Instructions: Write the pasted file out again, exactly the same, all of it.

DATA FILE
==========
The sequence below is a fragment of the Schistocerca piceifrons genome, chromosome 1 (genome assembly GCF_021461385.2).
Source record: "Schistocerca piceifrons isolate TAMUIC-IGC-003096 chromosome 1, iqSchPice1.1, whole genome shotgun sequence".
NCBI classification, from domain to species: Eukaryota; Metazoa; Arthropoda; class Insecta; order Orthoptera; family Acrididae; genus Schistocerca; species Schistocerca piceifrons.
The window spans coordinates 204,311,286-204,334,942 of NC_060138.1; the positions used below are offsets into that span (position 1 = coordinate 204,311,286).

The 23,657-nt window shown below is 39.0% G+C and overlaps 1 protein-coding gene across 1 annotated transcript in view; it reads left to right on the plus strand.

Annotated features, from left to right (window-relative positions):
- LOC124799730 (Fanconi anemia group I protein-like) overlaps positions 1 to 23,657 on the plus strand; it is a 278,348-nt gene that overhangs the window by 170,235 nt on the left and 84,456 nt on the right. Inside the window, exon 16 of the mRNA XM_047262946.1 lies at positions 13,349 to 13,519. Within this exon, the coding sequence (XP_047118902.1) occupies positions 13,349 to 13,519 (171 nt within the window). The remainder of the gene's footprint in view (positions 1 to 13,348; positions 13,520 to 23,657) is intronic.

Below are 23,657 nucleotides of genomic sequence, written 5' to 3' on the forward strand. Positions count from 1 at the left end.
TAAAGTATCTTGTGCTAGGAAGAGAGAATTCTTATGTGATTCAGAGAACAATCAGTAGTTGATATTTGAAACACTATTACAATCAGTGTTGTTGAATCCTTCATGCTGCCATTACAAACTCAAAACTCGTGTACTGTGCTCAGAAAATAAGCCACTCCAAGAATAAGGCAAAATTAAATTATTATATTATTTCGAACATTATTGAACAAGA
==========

The sequence below is a fragment of the Schistocerca piceifrons genome, chromosome 1 (genome assembly GCF_021461385.2).
Source record: "Schistocerca piceifrons isolate TAMUIC-IGC-003096 chromosome 1, iqSchPice1.1, whole genome shotgun sequence".
NCBI classification, from domain to species: Eukaryota; Metazoa; Arthropoda; class Insecta; order Orthoptera; family Acrididae; genus Schistocerca; species Schistocerca piceifrons.
The window spans coordinates 204,311,286-204,334,942 of NC_060138.1; the positions used below are offsets into that span (position 1 = coordinate 204,311,286).

The 23,657-nt window shown below is 39.0% G+C and overlaps 1 protein-coding gene across 1 annotated transcript in view; it reads left to right on the plus strand.

Annotated features, from left to right (window-relative positions):
- LOC124799730 (Fanconi anemia group I protein-like) overlaps positions 1 to 23,657 on the plus strand; it is a 278,348-nt gene that overhangs the window by 170,235 nt on the left and 84,456 nt on the right. Inside the window, exon 16 of the mRNA XM_047262946.1 lies at positions 13,349 to 13,519. Within this exon, the coding sequence (XP_047118902.1) occupies positions 13,349 to 13,519 (171 nt within the window). The remainder of the gene's footprint in view (positions 1 to 13,348; positions 13,520 to 23,657) is intronic.

Below are 23,657 nucleotides of genomic sequence, written 5' to 3' on the forward strand. Positions count from 1 at the left end.
TAAAGTATCTTGTGCTAGGAAGAGAGAATTCTTATGTGATTCAGAGAACAATCAGTAGTTGATATTTGAAACACTATTACAATCAGTGTTGTTGAATCCTTCATGCTGCCATTACAAACTCAAAACTCGTGTACTGTGCTCAGAAAATAAGCCACTCCAAGAATAAGGCAAAATTAAATTATTATATTATTTCGAACATTATTGAACAAGA